Symptoms of Rocky Mountain Spotted Fever
By Jessica Vogelsang, DVM
After an unusually wet winter, this spring promises many things: amazing wildflowers, tall grasses and plenty of ticks. Ticks are more than just gross: they transmit a variety of diseases that can infect both humans and pets. Rocky Mountain Spotted Fever is one particularly nasty tick-borne disease that affects both dogs and humans.
Rocky Mountain Spotted Fever (RMSF) is caused the bacterium Rickettsia rickettsii. RMSF is transmitted through the bite of an infected tick. In North America, the types of tick usually associated with the disease are Dermacentor and Rhipicephalus species; common names include Rocky Mountain wood tick, American dog tick and the brown dog tick. These ticks are widely distributed east of the Rocky Mountains and are also seen on the Pacific Coast.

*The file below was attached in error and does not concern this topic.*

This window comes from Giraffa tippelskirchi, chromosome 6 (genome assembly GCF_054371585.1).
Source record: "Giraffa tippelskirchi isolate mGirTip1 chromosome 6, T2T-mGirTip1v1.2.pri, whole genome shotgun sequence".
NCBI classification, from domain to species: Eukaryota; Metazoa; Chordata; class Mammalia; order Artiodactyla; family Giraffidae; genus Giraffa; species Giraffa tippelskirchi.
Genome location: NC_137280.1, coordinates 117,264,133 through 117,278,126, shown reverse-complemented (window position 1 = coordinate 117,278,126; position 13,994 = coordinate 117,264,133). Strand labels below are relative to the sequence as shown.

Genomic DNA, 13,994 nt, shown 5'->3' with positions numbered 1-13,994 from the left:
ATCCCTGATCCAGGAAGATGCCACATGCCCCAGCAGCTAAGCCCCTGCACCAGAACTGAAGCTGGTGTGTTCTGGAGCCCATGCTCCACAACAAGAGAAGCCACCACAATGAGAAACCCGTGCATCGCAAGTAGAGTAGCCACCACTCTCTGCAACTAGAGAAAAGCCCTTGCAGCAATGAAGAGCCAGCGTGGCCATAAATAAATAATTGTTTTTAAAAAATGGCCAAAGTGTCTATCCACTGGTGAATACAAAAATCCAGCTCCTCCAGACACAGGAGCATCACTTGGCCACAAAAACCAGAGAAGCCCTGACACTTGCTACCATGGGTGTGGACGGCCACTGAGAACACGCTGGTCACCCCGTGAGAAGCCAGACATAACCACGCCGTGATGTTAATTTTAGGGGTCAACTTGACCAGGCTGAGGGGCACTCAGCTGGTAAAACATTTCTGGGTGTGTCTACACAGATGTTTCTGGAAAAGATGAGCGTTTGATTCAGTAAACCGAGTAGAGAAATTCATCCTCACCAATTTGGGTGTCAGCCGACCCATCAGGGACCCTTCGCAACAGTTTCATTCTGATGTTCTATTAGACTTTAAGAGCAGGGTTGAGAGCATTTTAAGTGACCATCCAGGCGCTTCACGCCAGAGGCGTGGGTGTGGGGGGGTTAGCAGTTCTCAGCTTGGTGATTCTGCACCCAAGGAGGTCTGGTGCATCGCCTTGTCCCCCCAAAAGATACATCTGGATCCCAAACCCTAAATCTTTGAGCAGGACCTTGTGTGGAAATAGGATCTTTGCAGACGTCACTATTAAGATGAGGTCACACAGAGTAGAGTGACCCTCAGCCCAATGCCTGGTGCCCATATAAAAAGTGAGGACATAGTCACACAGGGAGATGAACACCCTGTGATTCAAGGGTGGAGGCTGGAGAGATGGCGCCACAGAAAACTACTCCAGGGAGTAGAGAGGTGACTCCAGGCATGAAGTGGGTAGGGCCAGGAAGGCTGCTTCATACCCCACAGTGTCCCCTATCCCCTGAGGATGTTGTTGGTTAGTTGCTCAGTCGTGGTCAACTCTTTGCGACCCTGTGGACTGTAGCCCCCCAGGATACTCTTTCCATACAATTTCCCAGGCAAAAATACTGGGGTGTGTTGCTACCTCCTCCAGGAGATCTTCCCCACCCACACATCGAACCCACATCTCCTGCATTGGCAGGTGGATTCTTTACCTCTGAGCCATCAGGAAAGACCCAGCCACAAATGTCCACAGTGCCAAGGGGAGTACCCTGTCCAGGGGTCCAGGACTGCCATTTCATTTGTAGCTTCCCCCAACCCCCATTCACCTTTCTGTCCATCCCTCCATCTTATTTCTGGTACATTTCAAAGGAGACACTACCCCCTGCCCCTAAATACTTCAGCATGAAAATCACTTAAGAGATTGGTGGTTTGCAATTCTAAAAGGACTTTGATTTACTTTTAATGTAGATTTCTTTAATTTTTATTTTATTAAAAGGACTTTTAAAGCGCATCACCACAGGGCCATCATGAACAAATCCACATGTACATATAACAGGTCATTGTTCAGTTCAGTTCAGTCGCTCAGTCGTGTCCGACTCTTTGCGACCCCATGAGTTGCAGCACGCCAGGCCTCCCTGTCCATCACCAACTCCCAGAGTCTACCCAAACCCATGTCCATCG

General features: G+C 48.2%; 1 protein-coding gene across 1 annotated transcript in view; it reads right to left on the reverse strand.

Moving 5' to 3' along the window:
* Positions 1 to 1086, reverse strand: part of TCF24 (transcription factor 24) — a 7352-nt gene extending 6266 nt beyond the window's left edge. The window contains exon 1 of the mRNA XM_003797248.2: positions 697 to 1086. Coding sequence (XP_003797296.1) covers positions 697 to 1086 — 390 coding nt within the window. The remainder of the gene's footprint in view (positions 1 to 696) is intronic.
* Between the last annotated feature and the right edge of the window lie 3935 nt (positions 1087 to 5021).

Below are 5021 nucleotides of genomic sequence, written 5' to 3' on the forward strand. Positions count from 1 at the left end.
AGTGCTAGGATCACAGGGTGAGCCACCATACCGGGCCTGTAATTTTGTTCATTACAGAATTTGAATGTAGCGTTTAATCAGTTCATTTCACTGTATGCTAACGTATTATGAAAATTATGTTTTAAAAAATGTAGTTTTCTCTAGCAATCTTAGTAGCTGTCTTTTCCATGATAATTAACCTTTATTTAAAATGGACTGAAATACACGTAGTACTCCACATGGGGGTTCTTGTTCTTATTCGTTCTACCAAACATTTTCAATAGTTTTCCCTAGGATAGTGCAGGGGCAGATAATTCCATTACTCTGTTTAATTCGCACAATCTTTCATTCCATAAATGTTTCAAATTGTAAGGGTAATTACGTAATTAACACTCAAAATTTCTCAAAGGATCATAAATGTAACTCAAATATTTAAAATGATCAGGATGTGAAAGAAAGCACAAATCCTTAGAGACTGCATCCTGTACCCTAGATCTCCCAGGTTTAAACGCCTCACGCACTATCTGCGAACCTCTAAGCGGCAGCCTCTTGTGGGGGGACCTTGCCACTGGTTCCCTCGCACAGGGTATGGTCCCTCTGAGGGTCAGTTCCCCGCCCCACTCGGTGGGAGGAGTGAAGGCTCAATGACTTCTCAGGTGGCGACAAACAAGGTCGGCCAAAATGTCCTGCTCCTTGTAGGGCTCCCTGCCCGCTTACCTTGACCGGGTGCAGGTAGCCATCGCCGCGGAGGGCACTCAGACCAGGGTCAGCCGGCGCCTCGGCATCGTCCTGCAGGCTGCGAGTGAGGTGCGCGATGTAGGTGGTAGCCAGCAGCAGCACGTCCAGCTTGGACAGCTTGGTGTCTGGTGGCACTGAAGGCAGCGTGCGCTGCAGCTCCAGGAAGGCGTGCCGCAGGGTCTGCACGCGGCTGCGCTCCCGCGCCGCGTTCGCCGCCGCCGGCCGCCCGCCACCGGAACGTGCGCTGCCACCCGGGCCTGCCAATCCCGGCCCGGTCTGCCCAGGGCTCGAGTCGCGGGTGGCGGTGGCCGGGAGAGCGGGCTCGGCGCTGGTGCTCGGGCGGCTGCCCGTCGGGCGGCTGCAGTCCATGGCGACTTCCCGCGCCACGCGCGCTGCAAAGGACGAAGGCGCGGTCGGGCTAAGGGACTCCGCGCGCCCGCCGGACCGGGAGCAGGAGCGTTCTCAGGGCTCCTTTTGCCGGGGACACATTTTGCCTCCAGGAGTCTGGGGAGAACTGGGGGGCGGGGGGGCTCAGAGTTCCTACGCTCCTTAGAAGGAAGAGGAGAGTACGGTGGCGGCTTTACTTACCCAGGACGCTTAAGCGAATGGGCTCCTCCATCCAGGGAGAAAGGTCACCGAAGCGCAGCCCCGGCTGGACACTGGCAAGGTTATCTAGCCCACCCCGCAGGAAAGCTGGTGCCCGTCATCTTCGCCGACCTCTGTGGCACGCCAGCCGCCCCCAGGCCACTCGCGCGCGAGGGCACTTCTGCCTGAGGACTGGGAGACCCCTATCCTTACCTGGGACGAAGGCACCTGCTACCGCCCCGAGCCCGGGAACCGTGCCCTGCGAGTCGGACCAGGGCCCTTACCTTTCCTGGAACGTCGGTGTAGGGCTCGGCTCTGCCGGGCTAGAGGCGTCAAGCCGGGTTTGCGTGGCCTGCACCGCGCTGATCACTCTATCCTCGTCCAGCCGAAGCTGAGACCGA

Both dogs and humans can suffer from Rocky Mountain Spotted Fever. Although both species can develop the disease, a bite by an infected tick is required for transmission of disease, so dogs cannot infect humans directly and vice versa. While cats may test positive for exposure to Rickettsia, they are not thought to develop the clinical signs of RMSF.
In dogs, there are no telltale signs that specifically point to RMSF as a cause of illness. Because the organism damages the walls of small blood vessels, clinical signs develop throughout the body. The clinical signs can be vague and mimic other disease processes, which may delay diagnosis and the start of treatment. Common symptoms include: